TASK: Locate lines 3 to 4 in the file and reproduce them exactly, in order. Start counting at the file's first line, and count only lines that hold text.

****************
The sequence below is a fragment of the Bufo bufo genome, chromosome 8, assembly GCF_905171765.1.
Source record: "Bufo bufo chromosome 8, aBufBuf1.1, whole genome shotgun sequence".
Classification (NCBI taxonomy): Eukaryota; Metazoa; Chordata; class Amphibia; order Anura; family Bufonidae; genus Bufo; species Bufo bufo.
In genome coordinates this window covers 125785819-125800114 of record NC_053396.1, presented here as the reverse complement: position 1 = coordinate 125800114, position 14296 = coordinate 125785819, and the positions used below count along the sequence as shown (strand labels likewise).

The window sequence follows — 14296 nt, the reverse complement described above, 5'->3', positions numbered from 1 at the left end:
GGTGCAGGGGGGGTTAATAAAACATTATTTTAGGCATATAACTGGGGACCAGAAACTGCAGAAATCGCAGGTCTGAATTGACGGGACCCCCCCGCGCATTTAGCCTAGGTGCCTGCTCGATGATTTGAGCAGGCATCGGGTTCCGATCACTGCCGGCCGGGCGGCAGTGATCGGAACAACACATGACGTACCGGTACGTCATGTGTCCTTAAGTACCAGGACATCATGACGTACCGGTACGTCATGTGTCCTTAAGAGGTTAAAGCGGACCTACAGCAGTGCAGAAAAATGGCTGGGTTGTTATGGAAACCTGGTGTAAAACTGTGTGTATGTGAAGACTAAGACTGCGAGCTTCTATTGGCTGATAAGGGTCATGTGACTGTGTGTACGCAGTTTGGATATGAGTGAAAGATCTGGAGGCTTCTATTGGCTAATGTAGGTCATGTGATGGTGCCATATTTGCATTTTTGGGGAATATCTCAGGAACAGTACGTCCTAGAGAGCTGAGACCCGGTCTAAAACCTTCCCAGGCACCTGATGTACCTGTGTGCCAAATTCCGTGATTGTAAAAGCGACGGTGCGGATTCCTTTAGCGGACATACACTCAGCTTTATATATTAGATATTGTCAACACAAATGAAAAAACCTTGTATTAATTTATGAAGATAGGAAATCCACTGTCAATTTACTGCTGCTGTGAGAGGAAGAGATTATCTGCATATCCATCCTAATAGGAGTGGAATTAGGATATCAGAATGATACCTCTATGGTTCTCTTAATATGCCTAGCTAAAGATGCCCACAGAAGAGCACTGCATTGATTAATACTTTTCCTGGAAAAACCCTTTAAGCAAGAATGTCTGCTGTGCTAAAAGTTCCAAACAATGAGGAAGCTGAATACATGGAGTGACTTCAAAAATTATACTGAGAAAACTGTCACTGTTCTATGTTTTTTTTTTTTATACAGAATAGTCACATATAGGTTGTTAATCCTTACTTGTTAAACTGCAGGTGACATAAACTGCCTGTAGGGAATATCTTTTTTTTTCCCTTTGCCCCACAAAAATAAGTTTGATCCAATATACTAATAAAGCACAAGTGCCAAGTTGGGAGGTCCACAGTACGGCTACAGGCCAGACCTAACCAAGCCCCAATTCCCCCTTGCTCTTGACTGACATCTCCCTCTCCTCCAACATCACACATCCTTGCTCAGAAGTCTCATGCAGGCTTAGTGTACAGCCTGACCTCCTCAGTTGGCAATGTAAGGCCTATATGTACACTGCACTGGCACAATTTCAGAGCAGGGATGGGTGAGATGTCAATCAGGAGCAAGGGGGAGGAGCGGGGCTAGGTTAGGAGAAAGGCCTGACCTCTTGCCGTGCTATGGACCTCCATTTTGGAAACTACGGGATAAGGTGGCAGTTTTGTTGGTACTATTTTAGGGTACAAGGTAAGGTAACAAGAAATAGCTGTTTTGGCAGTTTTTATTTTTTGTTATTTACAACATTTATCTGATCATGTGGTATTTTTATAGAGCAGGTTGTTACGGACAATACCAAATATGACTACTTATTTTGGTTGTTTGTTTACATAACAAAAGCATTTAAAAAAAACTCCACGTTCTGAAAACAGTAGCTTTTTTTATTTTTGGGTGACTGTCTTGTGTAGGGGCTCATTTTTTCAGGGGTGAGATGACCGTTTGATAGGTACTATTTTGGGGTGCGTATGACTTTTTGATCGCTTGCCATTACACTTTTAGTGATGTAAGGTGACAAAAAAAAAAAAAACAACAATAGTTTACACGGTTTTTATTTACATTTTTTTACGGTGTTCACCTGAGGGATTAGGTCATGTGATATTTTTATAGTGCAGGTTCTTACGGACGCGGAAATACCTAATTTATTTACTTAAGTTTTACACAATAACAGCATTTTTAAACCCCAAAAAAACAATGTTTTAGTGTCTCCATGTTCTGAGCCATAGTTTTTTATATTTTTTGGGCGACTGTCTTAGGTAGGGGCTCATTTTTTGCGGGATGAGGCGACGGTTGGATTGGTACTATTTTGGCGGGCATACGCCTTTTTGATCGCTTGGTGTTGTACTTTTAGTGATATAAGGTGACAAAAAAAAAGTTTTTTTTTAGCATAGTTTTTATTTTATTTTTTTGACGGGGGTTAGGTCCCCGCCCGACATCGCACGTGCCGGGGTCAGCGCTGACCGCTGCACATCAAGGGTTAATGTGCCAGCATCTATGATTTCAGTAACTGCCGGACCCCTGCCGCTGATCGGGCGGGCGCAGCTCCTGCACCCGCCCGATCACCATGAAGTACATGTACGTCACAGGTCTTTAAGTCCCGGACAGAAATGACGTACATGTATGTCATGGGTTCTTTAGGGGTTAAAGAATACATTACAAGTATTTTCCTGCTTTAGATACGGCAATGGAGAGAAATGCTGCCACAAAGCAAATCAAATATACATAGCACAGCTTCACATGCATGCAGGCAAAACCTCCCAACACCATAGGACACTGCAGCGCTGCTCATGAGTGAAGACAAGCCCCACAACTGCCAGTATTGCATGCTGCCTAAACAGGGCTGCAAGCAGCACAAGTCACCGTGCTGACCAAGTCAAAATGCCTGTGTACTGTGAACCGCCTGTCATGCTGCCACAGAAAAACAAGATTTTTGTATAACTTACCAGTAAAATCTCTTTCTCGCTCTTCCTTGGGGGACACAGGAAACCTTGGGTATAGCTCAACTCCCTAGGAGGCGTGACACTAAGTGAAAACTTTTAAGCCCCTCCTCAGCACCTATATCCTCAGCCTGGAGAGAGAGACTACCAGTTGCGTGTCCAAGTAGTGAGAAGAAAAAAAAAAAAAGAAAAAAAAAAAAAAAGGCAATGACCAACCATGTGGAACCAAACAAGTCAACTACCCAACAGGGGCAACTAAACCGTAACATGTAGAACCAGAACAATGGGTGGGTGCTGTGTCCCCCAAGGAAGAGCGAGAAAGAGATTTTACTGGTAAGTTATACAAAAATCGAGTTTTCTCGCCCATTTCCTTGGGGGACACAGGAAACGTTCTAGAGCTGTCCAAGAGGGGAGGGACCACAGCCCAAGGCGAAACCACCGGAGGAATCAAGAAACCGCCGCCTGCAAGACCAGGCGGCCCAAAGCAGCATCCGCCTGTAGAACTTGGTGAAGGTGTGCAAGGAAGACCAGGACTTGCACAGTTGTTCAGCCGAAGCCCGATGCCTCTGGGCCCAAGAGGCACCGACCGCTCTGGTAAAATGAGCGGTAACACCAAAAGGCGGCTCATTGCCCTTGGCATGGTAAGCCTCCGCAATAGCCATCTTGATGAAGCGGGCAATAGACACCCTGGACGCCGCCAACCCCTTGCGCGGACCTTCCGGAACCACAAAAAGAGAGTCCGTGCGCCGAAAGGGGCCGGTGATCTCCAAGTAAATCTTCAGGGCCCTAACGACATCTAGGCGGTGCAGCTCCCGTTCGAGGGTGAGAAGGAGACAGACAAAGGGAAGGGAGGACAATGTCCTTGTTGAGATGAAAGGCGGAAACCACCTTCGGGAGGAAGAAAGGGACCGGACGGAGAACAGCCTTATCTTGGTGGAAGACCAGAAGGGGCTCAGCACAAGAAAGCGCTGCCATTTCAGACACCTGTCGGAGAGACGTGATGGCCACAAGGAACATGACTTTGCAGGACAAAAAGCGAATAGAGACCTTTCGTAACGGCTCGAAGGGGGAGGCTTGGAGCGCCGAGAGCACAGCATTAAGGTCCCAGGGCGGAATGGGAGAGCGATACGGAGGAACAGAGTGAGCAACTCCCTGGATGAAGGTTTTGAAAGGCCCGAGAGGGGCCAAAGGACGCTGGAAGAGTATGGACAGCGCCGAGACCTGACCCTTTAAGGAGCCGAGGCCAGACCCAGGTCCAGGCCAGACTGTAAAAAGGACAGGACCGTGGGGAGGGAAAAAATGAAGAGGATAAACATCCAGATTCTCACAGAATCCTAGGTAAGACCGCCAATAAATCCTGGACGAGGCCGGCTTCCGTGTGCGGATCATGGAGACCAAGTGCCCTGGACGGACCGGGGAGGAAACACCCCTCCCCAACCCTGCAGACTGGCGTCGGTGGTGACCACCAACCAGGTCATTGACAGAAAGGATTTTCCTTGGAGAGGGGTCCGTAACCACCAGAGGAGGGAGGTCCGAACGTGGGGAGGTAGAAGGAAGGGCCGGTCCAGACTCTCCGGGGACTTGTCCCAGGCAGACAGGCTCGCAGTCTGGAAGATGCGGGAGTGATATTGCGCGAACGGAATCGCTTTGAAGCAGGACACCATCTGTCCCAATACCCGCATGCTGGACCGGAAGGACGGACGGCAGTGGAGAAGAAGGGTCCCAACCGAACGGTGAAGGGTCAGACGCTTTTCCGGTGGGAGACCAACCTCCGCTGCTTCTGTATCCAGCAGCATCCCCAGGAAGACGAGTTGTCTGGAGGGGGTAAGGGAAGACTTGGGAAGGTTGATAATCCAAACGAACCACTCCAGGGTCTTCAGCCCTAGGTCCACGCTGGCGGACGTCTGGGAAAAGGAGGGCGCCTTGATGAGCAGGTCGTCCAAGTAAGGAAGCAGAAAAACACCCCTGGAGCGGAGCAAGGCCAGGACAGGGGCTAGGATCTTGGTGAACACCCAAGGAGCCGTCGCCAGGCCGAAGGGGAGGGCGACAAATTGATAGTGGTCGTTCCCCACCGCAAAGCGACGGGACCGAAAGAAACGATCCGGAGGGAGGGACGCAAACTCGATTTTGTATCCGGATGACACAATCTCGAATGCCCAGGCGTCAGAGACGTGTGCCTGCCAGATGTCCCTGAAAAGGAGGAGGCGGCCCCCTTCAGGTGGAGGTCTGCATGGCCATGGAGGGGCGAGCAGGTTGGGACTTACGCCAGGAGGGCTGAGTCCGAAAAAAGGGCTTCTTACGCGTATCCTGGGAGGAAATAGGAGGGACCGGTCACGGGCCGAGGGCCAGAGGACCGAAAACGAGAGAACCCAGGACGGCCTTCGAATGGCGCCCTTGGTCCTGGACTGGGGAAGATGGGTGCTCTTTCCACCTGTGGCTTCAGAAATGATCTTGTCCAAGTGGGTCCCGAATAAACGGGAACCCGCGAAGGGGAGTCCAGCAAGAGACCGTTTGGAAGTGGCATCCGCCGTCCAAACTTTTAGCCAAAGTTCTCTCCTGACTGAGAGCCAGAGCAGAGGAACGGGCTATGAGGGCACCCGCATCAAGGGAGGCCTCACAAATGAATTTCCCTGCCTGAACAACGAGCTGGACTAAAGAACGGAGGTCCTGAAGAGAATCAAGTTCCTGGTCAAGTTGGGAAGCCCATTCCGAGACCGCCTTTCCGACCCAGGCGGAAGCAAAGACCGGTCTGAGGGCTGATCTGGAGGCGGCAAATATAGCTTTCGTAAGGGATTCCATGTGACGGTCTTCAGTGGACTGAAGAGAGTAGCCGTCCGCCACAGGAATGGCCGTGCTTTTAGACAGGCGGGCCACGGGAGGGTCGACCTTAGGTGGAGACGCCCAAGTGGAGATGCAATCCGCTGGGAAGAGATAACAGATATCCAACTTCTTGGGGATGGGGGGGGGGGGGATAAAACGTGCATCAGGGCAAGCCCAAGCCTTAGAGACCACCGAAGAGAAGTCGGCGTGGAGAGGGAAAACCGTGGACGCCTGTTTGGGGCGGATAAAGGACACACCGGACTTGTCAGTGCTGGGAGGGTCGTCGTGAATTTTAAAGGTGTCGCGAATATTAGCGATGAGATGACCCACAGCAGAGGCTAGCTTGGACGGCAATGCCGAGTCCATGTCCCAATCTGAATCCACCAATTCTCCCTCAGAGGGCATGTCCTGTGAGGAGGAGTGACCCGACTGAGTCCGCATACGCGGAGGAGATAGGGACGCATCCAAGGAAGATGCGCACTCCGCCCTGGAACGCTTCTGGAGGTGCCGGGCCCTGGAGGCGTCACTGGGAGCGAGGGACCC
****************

Classification (NCBI taxonomy): Eukaryota; Metazoa; Chordata; class Amphibia; order Anura; family Bufonidae; genus Bufo; species Bufo bufo.
In genome coordinates this window covers 125785819-125800114 of record NC_053396.1, presented here as the reverse complement: position 1 = coordinate 125800114, position 14296 = coordinate 125785819, and the positions used below count along the sequence as shown (strand labels likewise).